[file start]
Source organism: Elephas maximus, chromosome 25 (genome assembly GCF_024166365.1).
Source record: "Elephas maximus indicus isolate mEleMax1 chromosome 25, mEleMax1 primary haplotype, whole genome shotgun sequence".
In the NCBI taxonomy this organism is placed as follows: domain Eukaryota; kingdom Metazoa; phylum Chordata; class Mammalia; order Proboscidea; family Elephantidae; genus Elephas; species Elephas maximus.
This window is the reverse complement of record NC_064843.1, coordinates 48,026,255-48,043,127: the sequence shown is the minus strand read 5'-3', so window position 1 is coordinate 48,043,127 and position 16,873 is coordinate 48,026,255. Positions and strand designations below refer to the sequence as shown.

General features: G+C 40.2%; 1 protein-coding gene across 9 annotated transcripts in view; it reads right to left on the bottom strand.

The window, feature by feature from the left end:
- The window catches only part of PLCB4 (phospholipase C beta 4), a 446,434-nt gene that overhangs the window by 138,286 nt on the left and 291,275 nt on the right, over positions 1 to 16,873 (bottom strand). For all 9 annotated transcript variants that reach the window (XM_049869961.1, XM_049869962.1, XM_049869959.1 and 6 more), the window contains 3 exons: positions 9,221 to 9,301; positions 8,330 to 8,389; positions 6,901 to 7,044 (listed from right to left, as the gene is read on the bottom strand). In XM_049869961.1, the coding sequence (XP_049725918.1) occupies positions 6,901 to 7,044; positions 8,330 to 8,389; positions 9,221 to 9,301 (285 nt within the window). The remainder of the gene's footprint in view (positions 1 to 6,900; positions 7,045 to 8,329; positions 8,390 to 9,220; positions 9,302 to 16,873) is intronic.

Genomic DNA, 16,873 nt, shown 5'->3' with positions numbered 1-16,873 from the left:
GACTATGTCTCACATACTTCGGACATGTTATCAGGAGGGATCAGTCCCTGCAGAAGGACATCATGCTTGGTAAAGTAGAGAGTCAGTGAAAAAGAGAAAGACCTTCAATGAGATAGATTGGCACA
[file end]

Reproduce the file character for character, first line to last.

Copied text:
Source organism: Elephas maximus, chromosome 25 (genome assembly GCF_024166365.1).
Source record: "Elephas maximus indicus isolate mEleMax1 chromosome 25, mEleMax1 primary haplotype, whole genome shotgun sequence".
In the NCBI taxonomy this organism is placed as follows: domain Eukaryota; kingdom Metazoa; phylum Chordata; class Mammalia; order Proboscidea; family Elephantidae; genus Elephas; species Elephas maximus.
This window is the reverse complement of record NC_064843.1, coordinates 48,026,255-48,043,127: the sequence shown is the minus strand read 5'-3', so window position 1 is coordinate 48,043,127 and position 16,873 is coordinate 48,026,255. Positions and strand designations below refer to the sequence as shown.

General features: G+C 40.2%; 1 protein-coding gene across 9 annotated transcripts in view; it reads right to left on the bottom strand.

The window, feature by feature from the left end:
- The window catches only part of PLCB4 (phospholipase C beta 4), a 446,434-nt gene that overhangs the window by 138,286 nt on the left and 291,275 nt on the right, over positions 1 to 16,873 (bottom strand). For all 9 annotated transcript variants that reach the window (XM_049869961.1, XM_049869962.1, XM_049869959.1 and 6 more), the window contains 3 exons: positions 9,221 to 9,301; positions 8,330 to 8,389; positions 6,901 to 7,044 (listed from right to left, as the gene is read on the bottom strand). In XM_049869961.1, the coding sequence (XP_049725918.1) occupies positions 6,901 to 7,044; positions 8,330 to 8,389; positions 9,221 to 9,301 (285 nt within the window). The remainder of the gene's footprint in view (positions 1 to 6,900; positions 7,045 to 8,329; positions 8,390 to 9,220; positions 9,302 to 16,873) is intronic.

Genomic DNA, 16,873 nt, shown 5'->3' with positions numbered 1-16,873 from the left:
GACTATGTCTCACATACTTCGGACATGTTATCAGGAGGGATCAGTCCCTGCAGAAGGACATCATGCTTGGTAAAGTAGAGAGTCAGTGAAAAAGAGAAAGACCTTCAATGAGATAGATTGGCACA